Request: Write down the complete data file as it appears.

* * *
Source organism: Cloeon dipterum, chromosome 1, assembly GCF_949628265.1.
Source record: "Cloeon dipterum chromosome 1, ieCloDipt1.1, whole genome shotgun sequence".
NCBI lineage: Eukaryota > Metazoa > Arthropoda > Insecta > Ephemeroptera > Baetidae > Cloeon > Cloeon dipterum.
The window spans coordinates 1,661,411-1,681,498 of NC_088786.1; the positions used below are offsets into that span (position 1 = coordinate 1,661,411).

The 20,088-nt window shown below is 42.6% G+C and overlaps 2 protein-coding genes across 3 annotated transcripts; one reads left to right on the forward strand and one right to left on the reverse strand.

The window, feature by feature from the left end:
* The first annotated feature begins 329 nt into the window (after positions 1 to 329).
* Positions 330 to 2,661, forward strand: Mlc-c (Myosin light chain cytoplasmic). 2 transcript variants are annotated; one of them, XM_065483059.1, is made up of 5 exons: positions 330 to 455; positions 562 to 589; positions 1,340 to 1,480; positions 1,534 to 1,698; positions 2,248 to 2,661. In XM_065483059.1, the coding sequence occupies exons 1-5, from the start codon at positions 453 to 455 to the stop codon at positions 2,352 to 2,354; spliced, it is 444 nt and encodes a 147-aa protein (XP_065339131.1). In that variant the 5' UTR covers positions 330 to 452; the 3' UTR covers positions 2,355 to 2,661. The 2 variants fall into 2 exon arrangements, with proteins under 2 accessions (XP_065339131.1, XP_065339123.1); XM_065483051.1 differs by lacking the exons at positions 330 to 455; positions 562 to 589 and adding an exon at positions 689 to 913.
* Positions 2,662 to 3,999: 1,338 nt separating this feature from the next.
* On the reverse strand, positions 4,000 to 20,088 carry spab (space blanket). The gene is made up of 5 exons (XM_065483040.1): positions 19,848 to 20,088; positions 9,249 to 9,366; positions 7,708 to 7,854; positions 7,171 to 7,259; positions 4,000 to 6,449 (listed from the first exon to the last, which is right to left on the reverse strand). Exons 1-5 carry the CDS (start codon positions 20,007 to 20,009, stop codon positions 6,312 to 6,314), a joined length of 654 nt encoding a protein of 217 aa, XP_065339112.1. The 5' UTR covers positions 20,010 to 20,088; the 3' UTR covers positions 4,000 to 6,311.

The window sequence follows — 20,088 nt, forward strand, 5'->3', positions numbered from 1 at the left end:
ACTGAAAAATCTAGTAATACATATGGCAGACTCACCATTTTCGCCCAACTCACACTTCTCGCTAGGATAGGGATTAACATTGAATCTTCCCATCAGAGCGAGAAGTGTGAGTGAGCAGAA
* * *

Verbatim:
Source organism: Cloeon dipterum, chromosome 1, assembly GCF_949628265.1.
Source record: "Cloeon dipterum chromosome 1, ieCloDipt1.1, whole genome shotgun sequence".
NCBI lineage: Eukaryota > Metazoa > Arthropoda > Insecta > Ephemeroptera > Baetidae > Cloeon > Cloeon dipterum.
The window spans coordinates 1,661,411-1,681,498 of NC_088786.1; the positions used below are offsets into that span (position 1 = coordinate 1,661,411).

The 20,088-nt window shown below is 42.6% G+C and overlaps 2 protein-coding genes across 3 annotated transcripts; one reads left to right on the forward strand and one right to left on the reverse strand.

The window, feature by feature from the left end:
* The first annotated feature begins 329 nt into the window (after positions 1 to 329).
* Positions 330 to 2,661, forward strand: Mlc-c (Myosin light chain cytoplasmic). 2 transcript variants are annotated; one of them, XM_065483059.1, is made up of 5 exons: positions 330 to 455; positions 562 to 589; positions 1,340 to 1,480; positions 1,534 to 1,698; positions 2,248 to 2,661. In XM_065483059.1, the coding sequence occupies exons 1-5, from the start codon at positions 453 to 455 to the stop codon at positions 2,352 to 2,354; spliced, it is 444 nt and encodes a 147-aa protein (XP_065339131.1). In that variant the 5' UTR covers positions 330 to 452; the 3' UTR covers positions 2,355 to 2,661. The 2 variants fall into 2 exon arrangements, with proteins under 2 accessions (XP_065339131.1, XP_065339123.1); XM_065483051.1 differs by lacking the exons at positions 330 to 455; positions 562 to 589 and adding an exon at positions 689 to 913.
* Positions 2,662 to 3,999: 1,338 nt separating this feature from the next.
* On the reverse strand, positions 4,000 to 20,088 carry spab (space blanket). The gene is made up of 5 exons (XM_065483040.1): positions 19,848 to 20,088; positions 9,249 to 9,366; positions 7,708 to 7,854; positions 7,171 to 7,259; positions 4,000 to 6,449 (listed from the first exon to the last, which is right to left on the reverse strand). Exons 1-5 carry the CDS (start codon positions 20,007 to 20,009, stop codon positions 6,312 to 6,314), a joined length of 654 nt encoding a protein of 217 aa, XP_065339112.1. The 5' UTR covers positions 20,010 to 20,088; the 3' UTR covers positions 4,000 to 6,311.

The window sequence follows — 20,088 nt, forward strand, 5'->3', positions numbered from 1 at the left end:
ACTGAAAAATCTAGTAATACATATGGCAGACTCACCATTTTCGCCCAACTCACACTTCTCGCTAGGATAGGGATTAACATTGAATCTTCCCATCAGAGCGAGAAGTGTGAGTGAGCAGAA